January 9, 2012
Job seekers: No need to highlight that work gap
I know a lot of people who are in the midst of dispiriting and anxiety-ridden job searches. Whenever I talk to one of these job-hunting friends, I hear the same questions over and over: Am I at all appealing to employers? Is my resume/cover letter/portfolio right? Why aren't I getting enough/any interviews?
Granted, lots of folks in my circle are trying to break back into the workforce after an extended absence. Many of these are mothers, and sometimes fathers, who took up to five years off their full-time career to have and raise children. But parents returning to work after an absence have a lot in common with another angst-ridden lot: the unemployed.
I've been there, believe me. At one point, juggling a full-time job with two kids in diapers was, bottom line, untenable. I had to take a break from the workforce. But after a couple of years, I began to think about going back and about the potential harm I had done to my career by leaving. When I was ready to return to work, would the proverbial trail be cold?
From time to time in this column, I'll answer some of the burning questions from my job-seeking friends and acquaintances. Here's a common one: Should a person address head-on (in a cover letter, for example) a glaring employment gap?
It's not an easy answer, and one many hiring managers disagree on. Many experts say that employment gaps should be addressed right off the bat only if really necessary and only within certain more-creative or less-structured fields or industries. Among conservative industries and larger corporations, it's best not to directly address or attempt to explain an employment gap in your cover letter, says career coach and workforce-development professional Jen Zuanich.
Highlighting time away from the workforce could hasten a gatekeeper's "filing" of your application before the hiring manager ever gets to see it, Zuanich says. If you feel that one line in a letter or statement of intent is necessary, address your time away professionally and without emotional detail.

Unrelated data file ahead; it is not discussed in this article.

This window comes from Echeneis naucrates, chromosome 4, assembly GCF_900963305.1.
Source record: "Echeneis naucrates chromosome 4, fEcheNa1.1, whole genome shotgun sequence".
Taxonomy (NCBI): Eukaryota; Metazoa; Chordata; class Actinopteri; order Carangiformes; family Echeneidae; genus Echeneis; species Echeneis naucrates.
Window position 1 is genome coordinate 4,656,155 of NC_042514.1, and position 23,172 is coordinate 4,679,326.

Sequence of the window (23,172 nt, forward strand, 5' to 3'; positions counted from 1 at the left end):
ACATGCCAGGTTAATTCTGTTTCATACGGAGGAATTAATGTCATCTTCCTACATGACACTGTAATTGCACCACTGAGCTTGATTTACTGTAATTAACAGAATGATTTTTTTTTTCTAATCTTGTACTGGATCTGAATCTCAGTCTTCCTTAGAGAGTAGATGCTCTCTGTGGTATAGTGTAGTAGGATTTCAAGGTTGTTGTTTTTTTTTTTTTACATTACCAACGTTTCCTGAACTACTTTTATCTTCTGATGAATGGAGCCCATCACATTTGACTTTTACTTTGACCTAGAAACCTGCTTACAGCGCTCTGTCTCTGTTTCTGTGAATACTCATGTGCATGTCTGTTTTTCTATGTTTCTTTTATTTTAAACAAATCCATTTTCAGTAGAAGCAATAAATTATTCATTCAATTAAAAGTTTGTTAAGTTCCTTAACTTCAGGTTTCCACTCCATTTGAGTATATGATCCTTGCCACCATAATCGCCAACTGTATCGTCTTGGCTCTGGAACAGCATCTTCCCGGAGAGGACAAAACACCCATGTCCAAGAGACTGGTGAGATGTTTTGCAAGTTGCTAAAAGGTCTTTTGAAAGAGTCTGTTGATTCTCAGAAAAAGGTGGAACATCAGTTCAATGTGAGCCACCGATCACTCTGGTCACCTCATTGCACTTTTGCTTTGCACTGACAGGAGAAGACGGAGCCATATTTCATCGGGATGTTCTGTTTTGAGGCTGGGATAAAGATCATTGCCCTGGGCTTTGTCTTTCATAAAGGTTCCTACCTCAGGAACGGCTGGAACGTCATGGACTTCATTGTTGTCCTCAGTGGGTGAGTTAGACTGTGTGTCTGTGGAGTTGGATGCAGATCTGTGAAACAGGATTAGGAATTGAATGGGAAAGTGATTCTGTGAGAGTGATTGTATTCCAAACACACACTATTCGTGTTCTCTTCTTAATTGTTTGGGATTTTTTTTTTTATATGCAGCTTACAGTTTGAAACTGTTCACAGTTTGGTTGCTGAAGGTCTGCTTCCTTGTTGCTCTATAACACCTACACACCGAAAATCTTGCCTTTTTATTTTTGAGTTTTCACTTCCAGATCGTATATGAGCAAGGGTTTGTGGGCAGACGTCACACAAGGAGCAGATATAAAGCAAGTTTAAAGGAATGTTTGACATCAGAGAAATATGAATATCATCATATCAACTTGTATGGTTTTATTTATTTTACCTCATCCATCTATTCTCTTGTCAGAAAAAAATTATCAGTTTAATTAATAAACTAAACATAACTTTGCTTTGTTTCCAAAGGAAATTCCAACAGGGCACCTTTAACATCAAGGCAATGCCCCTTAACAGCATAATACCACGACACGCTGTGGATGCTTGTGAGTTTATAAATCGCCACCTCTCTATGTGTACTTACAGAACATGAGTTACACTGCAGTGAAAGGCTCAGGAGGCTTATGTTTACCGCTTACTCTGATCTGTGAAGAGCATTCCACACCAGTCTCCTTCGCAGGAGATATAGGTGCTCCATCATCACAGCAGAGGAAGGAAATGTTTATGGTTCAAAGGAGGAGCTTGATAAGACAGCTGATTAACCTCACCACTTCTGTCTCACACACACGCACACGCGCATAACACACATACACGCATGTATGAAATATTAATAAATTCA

Executive coach Janet McIntyre recommends not explaining a gap. "Employers and recruiters are looking for your qualifications in your resume and cover letter, so focus on the positive and stay to the point," she says. If you obtain an interview, you might be asked about a gap and can then craft an appropriate response.
Still, my job-hunting friends would say, those 12 months or five years constitute a pretty glaring hole that cannot be filled by listing tasks like "diaper changing, playground evaluation, worrywarting and unemployment-form mastery."
The best way to mitigate an employment gap is to not need to address it, says Zuanich. Volunteer work, part-time employment, contract work and community service can be used to fill gaps (and stay connected, and keep one's sanity).
Since her toddler was about a month old, Zuanich says, she has been doing per diem counseling and resume writing to stay active. When her son was 3 months old, she began serving as a volunteer/mentor for an organization. "This is absolutely on my resume," she says. "In this case, the work I performed is clearly in line with my career path/passion."
Organizations such as WorkSource Seattle-King County and Idealist can assist in finding outlets for your skills. Zuanich and McIntyre also cautiously suggest considering a functional resume (which highlights experience over history) rather than a chronological one.
Bottom line: It's not necessary to highlight your employment gap in a cover letter. Do not feel the need to explain a self-imposed parenting sabbatical or take the weight of the unemployment economy guiltily on your shoulders. And do not label yourself "Domestic CEO of the Singer Household, January 2006-March 2011," no matter how good you think that sounds.
Do make use of your time out of the workforce by maintaining your skills, volunteering your time, assisting an organization, freelancing -- and presenting those efforts to prospective employers.
Karen Burns is the author of The Amazing Adventures of Working Girl, a career guide based on her 59 jobs over 40 years in 22 cities.
Lisa Quast is a certified career coach, mentor, business consultant, former corporate executive and author based in the Seattle area.
Randy Woods writes about job-search tools, networking techniques and other tips to help you land your dream job.
Matt Youngquist is the president of Career Horizons, a career counseling firm.
Natalie Singer is a Seattle writer, editor and small-business owner.
Michelle Goodman is the author of "My So-Called Freelance Life" and "The Anti 9-to-5 Guide."
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